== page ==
• Detection of Link Training errors which was optional is removed from the specification. Link Training register also removed.
• It is required to detect 8b/10b decode errors and report them as Physical Layer receiver errors.
• It is possible to design a port in which the Lanes support different data rates as indicated via the Link Data Rate Identifier within the TS1/TS2 packets.
• Detection of crosslink during training.
• During Configuration state while in the step required for initializing the Lane number, the upstream port may wait up to 1ms before accepting the Lane number indicated in the received TS1s.
• Loopback Slave behavior.
• During Detect state, it is not required that the detect sequence be performed on both conductors of a differential pair.
• The definition of the "Extended Sync" bit (bit 7 of the Link Control register) has been changed.
• A new "Eye measurement Clock Recovery Function" is described.
• The new capability defined allows a device to transition to L2 or L3 via L2/L3 Ready without software first placing a device into the D3 state first.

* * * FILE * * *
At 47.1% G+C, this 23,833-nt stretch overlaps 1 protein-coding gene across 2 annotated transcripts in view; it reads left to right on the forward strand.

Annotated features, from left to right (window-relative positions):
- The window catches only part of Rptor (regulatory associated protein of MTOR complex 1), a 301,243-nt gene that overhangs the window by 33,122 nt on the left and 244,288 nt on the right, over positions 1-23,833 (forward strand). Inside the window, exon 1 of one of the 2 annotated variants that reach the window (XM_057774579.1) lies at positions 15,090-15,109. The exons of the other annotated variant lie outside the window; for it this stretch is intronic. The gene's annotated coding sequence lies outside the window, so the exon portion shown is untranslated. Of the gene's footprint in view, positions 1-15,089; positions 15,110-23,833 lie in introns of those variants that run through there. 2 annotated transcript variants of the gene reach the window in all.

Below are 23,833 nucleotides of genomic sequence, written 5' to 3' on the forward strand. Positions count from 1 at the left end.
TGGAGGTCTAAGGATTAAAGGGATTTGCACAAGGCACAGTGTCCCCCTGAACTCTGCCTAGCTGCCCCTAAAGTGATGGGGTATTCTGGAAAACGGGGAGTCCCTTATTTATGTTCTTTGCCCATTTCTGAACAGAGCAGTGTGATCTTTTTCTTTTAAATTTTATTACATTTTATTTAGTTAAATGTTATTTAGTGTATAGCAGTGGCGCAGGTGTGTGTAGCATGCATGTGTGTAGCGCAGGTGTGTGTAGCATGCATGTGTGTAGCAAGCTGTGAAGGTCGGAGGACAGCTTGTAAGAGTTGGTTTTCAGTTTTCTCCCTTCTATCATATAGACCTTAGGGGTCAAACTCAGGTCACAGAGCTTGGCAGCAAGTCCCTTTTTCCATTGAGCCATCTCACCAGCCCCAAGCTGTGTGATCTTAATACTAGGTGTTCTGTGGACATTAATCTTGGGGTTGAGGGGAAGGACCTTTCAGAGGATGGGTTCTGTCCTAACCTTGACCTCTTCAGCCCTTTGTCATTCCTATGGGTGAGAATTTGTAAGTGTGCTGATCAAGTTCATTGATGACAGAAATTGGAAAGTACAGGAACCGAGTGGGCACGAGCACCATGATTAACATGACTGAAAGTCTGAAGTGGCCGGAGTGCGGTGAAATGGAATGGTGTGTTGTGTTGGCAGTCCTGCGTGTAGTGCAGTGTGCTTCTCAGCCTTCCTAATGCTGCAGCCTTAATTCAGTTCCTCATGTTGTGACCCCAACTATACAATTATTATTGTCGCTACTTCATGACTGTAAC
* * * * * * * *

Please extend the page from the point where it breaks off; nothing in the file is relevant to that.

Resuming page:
• A new Link power state called Link Down (LDn) is added.
• Reference Clock (REFCLK) can be gated while a device's Link is in the L1 or L2/L3_Ready state.
• Configuration registers relating to turning REFCLK On/Off are added.
• Configuration and Message requests are the only TLPs accepted by a function in the D1 or D2 or D3Hot device power state.
• Link L1 power management state entry and exit procedure is further clarified.
• A deadlock avoidance mechanism for cases were one or more devices does not respond to a PME_Turn_Off request with a PME_TO_Ack Message is explained.
• Multi-function device behavior is explained given that the functions are programmed for entry into different Link power management states.

• If an upstream device rejects entry into L1 power state from a downstream device, downstream device does not have to transition Link to L0s, but instead can keep the link in the L0 state.